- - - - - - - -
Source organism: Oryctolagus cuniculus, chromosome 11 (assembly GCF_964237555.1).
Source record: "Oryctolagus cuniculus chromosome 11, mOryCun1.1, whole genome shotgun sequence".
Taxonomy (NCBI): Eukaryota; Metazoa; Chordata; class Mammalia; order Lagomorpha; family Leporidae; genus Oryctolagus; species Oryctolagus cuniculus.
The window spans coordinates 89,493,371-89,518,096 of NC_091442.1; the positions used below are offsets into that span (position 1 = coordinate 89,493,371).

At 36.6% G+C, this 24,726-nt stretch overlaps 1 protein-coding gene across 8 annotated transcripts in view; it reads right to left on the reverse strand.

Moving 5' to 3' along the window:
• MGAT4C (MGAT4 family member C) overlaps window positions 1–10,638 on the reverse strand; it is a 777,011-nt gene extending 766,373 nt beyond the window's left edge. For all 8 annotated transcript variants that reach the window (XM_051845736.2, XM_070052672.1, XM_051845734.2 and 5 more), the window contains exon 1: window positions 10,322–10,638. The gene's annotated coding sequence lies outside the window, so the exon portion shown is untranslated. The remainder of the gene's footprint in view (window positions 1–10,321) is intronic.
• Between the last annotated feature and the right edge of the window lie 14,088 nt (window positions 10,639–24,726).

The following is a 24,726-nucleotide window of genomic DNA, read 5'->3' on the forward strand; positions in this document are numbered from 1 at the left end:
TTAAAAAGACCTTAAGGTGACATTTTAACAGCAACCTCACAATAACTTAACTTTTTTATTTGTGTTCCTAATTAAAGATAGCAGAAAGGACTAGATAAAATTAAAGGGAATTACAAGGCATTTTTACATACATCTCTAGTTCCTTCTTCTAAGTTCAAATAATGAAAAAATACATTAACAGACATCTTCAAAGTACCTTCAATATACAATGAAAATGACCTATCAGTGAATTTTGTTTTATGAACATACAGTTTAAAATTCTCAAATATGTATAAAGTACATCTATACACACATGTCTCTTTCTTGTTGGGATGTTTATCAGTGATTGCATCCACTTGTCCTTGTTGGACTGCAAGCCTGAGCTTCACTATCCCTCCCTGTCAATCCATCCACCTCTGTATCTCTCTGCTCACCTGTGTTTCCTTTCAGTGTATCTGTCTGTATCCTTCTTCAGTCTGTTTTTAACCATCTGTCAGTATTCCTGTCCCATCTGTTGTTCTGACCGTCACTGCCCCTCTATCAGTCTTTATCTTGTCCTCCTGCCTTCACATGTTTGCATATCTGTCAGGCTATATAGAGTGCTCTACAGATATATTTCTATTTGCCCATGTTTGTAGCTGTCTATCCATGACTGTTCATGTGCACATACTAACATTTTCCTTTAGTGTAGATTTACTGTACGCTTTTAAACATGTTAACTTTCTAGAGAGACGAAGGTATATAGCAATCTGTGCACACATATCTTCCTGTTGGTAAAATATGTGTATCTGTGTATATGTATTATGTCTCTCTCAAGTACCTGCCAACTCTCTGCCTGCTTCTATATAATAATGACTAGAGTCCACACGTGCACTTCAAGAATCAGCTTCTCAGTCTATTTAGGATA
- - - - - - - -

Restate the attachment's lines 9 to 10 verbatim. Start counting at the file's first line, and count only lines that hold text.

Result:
The following is a 24,726-nucleotide window of genomic DNA, read 5'->3' on the forward strand; positions in this document are numbered from 1 at the left end:
TTAAAAAGACCTTAAGGTGACATTTTAACAGCAACCTCACAATAACTTAACTTTTTTATTTGTGTTCCTAATTAAAGATAGCAGAAAGGACTAGATAAAATTAAAGGGAATTACAAGGCATTTTTACATACATCTCTAGTTCCTTCTTCTAAGTTCAAATAATGAAAAAATACATTAACAGACATCTTCAAAGTACCTTCAATATACAATGAAAATGACCTATCAGTGAATTTTGTTTTATGAACATACAGTTTAAAATTCTCAAATATGTATAAAGTACATCTATACACACATGTCTCTTTCTTGTTGGGATGTTTATCAGTGATTGCATCCACTTGTCCTTGTTGGACTGCAAGCCTGAGCTTCACTATCCCTCCCTGTCAATCCATCCACCTCTGTATCTCTCTGCTCACCTGTGTTTCCTTTCAGTGTATCTGTCTGTATCCTTCTTCAGTCTGTTTTTAACCATCTGTCAGTATTCCTGTCCCATCTGTTGTTCTGACCGTCACTGCCCCTCTATCAGTCTTTATCTTGTCCTCCTGCCTTCACATGTTTGCATATCTGTCAGGCTATATAGAGTGCTCTACAGATATATTTCTATTTGCCCATGTTTGTAGCTGTCTATCCATGACTGTTCATGTGCACATACTAACATTTTCCTTTAGTGTAGATTTACTGTACGCTTTTAAACATGTTAACTTTCTAGAGAGACGAAGGTATATAGCAATCTGTGCACACATATCTTCCTGTTGGTAAAATATGTGTATCTGTGTATATGTATTATGTCTCTCTCAAGTACCTGCCAACTCTCTGCCTGCTTCTATATAATAATGACTAGAGTCCACACGTGCACTTCAAGAATCAGCTTCTCAGTCTATTTAGGATA